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Getting started with Packer on IBM Cloud

Build a custom IBM Cloud VPC image using Packer


In this guide I will introduce you to Packer, it’s main components, and then how to use it on the IBM Cloud to build “golden images”. If you are already familiar with Packer as a concept and just want to get your hands on the code and test yourself, skip ahead to the Creating Custom Images on IBM Cloud section.

Packer Overview

Packer is an open-source tool from Hashicorp that helps you automate the process creating machine images. In this context, a machine image is a piece of immutible infrastructure that contains a preconfigured operating system and installed software/applications. Packer allows you to build images across multiple cloud and compute providers and on-prem infrastructure.

Mutable vs Immutable infrastructure

In traditional deployment scenarios the workflow looks like this:

Traditional flow

Our developers write some code, our ops team deploys the needed infrastructure, and then has to:

  • Patch the kernel
  • Add system packages or third party binaries
  • Add users and set up group-level access
  • Copy application code to the server

While this is not necessarily a big deal for smaller deployments or in-house projects, larger deployments tend to suffer from both configuration drift, as well as outdated/vulnerable packages. Tools like Ansible, Salt, Chef, etc can fill the gap here, but now you are introducing another layer, possibly more overhead, and you need good centralized code for all of the possible tasks you want to run against your infrastructure.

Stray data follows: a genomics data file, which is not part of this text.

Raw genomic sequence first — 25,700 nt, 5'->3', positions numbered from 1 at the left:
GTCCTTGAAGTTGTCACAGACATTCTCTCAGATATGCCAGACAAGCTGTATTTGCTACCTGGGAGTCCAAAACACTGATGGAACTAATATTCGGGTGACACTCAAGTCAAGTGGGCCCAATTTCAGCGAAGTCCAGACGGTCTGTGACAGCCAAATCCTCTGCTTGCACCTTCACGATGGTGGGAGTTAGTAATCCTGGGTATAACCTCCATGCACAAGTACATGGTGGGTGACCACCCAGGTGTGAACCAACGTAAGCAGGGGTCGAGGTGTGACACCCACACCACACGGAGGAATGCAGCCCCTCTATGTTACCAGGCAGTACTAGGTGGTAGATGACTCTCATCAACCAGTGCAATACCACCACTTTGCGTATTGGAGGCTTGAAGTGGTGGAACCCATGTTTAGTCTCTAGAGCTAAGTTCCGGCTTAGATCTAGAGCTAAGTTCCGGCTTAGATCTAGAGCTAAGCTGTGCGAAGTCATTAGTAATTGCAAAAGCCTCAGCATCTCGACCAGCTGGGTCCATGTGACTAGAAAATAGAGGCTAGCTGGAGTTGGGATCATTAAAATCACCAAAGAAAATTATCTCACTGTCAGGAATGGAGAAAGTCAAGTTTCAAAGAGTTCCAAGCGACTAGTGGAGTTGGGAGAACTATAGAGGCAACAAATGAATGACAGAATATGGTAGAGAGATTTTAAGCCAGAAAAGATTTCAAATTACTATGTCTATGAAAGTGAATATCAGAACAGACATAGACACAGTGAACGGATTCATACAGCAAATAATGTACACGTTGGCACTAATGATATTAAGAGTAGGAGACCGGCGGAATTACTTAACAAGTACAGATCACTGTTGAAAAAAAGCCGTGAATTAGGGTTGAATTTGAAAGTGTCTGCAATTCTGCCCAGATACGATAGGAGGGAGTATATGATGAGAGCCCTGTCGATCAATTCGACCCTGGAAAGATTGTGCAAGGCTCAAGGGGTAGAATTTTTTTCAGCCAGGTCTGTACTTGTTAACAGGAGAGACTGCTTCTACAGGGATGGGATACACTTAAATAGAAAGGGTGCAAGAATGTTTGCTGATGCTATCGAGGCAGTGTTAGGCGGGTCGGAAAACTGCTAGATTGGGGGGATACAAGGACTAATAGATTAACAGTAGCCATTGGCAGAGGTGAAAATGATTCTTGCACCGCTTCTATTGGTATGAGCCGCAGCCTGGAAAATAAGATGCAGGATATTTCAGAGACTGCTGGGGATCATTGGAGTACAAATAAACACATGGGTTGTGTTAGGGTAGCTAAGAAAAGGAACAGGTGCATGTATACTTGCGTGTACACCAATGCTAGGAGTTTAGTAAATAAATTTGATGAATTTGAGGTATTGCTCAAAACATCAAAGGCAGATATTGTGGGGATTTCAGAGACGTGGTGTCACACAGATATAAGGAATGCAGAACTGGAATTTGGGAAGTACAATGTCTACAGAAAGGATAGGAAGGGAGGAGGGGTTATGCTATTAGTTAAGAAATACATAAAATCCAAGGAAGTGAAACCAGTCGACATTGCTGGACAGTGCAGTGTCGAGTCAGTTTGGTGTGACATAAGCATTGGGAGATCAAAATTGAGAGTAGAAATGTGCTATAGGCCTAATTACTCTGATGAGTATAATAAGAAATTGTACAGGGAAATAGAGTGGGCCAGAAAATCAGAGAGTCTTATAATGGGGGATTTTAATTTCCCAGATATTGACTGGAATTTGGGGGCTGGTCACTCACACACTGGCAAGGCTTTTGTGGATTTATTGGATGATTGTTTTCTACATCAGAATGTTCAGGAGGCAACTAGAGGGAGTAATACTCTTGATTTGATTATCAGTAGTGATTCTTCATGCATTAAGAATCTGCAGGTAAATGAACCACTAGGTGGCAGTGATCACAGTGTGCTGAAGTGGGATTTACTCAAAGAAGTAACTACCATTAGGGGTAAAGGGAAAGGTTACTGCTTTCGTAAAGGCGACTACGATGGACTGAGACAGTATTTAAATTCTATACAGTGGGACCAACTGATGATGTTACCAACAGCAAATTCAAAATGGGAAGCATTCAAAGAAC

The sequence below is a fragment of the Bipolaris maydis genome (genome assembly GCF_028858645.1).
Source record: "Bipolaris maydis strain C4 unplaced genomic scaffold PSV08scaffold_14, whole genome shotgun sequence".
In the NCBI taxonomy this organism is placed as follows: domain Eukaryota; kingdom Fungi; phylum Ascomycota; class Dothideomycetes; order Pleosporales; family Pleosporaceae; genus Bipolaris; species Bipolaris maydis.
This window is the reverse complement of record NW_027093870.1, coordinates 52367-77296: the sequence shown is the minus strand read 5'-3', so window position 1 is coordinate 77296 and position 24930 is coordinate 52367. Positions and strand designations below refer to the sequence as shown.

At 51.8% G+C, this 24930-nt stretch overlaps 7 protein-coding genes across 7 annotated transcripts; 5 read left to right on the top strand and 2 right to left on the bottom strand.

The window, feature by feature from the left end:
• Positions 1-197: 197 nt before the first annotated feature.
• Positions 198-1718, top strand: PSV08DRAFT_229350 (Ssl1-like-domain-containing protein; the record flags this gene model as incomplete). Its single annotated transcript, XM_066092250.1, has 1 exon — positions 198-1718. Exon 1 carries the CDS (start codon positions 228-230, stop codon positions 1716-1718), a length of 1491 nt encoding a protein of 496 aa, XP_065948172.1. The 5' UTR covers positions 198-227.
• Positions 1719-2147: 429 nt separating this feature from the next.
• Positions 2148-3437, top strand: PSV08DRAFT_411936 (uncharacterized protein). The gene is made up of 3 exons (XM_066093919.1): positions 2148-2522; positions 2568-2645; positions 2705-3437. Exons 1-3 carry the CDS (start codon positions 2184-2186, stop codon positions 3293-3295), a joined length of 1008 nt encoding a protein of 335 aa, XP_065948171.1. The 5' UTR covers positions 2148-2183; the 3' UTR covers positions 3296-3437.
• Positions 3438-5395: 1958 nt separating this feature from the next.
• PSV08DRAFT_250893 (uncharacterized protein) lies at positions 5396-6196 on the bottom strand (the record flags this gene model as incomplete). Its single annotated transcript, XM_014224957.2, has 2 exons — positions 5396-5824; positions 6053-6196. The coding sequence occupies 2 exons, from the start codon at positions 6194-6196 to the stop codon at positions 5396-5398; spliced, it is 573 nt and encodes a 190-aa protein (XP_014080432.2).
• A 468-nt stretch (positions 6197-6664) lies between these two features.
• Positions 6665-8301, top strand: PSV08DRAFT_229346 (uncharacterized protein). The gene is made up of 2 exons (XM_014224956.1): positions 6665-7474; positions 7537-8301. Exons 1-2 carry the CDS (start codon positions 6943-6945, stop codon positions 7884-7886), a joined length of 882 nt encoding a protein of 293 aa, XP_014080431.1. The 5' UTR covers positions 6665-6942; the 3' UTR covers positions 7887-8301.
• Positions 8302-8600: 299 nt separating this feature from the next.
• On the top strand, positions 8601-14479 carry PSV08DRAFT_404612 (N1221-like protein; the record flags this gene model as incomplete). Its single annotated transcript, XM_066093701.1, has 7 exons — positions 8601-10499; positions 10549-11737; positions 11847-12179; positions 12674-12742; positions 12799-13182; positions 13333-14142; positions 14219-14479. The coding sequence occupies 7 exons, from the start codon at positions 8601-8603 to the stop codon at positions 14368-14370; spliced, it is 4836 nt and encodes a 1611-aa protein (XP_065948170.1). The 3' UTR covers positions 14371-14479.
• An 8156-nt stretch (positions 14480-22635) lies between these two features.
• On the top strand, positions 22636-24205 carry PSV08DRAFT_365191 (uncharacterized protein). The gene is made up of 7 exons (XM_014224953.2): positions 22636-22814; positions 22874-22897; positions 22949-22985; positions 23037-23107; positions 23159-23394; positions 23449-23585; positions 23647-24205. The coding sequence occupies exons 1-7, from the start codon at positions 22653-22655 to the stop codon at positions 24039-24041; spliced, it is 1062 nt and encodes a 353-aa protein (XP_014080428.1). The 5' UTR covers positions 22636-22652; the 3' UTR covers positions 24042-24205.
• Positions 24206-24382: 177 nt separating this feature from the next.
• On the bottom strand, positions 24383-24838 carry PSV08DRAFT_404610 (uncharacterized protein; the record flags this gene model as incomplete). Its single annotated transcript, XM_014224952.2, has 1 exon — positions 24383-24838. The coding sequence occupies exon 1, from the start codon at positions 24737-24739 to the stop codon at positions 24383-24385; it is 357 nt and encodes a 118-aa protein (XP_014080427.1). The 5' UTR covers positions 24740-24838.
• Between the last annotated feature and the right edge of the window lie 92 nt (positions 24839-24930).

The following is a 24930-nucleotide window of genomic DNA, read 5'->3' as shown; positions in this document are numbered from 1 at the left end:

With Packer we can swap those last 2 actions so that the machines we provision are up-to-date, pre-baked, and ready for production.

Packer flow

The Packer Template

A Packer template is split in to many configuration blocks that determine how the machine image is created.

Packer template overview

Packer block

The Packer block is used to control the behavior of Packer itself. In most cases this is you would set version constraints or declare all of the plugins required for the machine image to be created.

For IBM Cloud our Packer block would look like this:

packer {
  required_plugins {
    ibmcloud = {
      version = ">=v3.0.3"
      source  = ""

As of this post, the latest version is v3.0.3. Please check the Github repo for the latest available version.


The Variables block allows you to define variables within your Packer configuration. These can be used within build sources and provisioners.

You can pass variables to the build process in several ways:

  • Environment Variables
  • Manually configured in the packer file
  • Via the CLI with the -var and -var-file options

For IBM Cloud, the two main variables we would be setting are the API Key used to provision the infrastructure, and the VPC Region where the image will be created and stored. In this example I am using one Environment Variable and one Manually Configured variable type:

variable "ibm_api_key" {
  type    = string
  default = "${env("IBMCLOUD_API_KEY")}"

variable "ibm_region" {
  type    = string
  default = "ca-tor"